Listen to your gut

This age-old saying is arguably more relevant now than it has ever been, with the gastrointestinal system (GI) being referred to as the ‘second brain’.  The butterflies that flitter in the stomach when you’re nervous, or the wave of nausea that comes before a big presentation are all part of the communication between the brain and the gut.

This is, in part, influenced by the vagus nerve, which sends messages from the central nervous system to the intestinal tract.  As this is a two-way system, the brain also receives input from the GI tract.  It makes sense then, that the mind has the power to influence the body in times of physical and emotional stress.  

Also, the gut has a direct impact on the immune system.

The role of stress

Stress can be physical or psychological – the body doesn’t differentiate.  It might be your car breaking down on the motorway or being put on the spot in a quiz. Stress is often the force behind our frustration, irritation and anxiety. 

Stress hormones come hard and fast and the body prioritises immediate survival, over digesting that baguette for lunch.  Also, blood moves away from the gut and food can sit unprocessed for longer than it should.  This allows for fermentation, increased belching and flatulence and the discomfort that comes with it.  Reduced digestive juices, paired with a rush of hormones, can also cause feelings of nausea.

This is why we often feel physically sick when facing a mental challenge.

If the body cannot process food, it will often try to reduce the burden and remove it. As anyone who has felt that churn in their stomach knows, it can also be responsible for rapid elimination.  When food does not pass GO and heads straight to the bowel, nutrients are not absorbed and excess water is lost.

While this might not be detrimental if once in a blue moon, ongoing digestive issues lowers the ability of the immune system to function. In cases of irritable bowel syndrome (IBS), stress and anxiety have shown a direct correlation.  As this communication system runs both ways, IBS can also be a factor in developing anxiety.1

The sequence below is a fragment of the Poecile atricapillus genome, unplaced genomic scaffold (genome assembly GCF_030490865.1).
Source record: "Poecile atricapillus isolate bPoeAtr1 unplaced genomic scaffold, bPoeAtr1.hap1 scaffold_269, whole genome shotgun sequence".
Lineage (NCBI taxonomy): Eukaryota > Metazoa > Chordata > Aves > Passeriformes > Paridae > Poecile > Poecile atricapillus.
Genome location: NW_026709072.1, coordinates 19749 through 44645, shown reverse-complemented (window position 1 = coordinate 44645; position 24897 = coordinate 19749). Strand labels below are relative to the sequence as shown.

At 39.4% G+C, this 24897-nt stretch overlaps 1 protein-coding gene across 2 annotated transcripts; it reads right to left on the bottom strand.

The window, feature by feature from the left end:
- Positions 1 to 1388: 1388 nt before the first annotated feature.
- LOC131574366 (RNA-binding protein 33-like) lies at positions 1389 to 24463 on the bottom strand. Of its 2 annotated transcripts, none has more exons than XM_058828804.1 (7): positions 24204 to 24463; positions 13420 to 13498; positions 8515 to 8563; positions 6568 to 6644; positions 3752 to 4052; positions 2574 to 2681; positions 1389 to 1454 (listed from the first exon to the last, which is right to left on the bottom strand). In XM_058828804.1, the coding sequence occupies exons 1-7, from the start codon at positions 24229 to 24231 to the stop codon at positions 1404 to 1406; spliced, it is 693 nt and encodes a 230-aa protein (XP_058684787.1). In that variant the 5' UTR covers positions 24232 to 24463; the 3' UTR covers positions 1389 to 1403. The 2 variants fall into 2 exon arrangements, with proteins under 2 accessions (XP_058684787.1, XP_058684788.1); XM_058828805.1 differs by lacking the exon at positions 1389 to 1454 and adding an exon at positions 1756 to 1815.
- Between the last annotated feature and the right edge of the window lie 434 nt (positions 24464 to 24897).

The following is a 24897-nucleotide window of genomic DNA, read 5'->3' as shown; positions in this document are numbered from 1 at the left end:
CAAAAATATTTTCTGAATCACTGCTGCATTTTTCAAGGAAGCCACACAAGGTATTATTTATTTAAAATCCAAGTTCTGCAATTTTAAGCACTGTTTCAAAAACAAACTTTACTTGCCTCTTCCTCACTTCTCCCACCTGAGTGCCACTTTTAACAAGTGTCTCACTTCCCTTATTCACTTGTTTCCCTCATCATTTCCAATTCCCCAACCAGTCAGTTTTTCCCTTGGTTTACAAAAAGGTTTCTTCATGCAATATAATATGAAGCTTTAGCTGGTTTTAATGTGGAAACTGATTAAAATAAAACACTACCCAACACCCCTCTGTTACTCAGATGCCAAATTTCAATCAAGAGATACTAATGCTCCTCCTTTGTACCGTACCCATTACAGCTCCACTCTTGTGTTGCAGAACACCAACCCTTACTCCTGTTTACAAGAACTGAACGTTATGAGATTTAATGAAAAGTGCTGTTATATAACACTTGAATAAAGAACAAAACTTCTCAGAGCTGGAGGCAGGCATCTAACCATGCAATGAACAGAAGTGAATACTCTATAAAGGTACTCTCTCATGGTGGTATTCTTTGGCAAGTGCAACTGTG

When digestive juices run low, insufficient nutrients get absorbed.  This begins to impact the integrity of the GI lining, a precursor to conditions like leaky gut and makes it harder to counteract the stress response.  A leaky gut triggers an immune response and can contribute to conditions such as eczema, allergic reactions, depression and skin conditions.  

The GI does, however, have its own, in-house, immunity regulator.

When chomping down on that fresh-looking salad from the roadside stall, the last thing we think about is the micro-organisms that might be lingering on the lettuce.  This is where our enteric nervous system (ENS) jumps in.  The ENS is home to millions of neurons and glial cells residing in the gut and keeps the digestive system on track, regulating blood flow, digestive juices, the gut barrier and the movement of food through the GI tract.  The ENS keeps this machine running smoothly.2

It also enables an immune response.  As that salad moves through the digestive system, the immune cells residing in the GI become alerted to pathogens.  A local immune response kicks in, and the unwanted microbes are removed.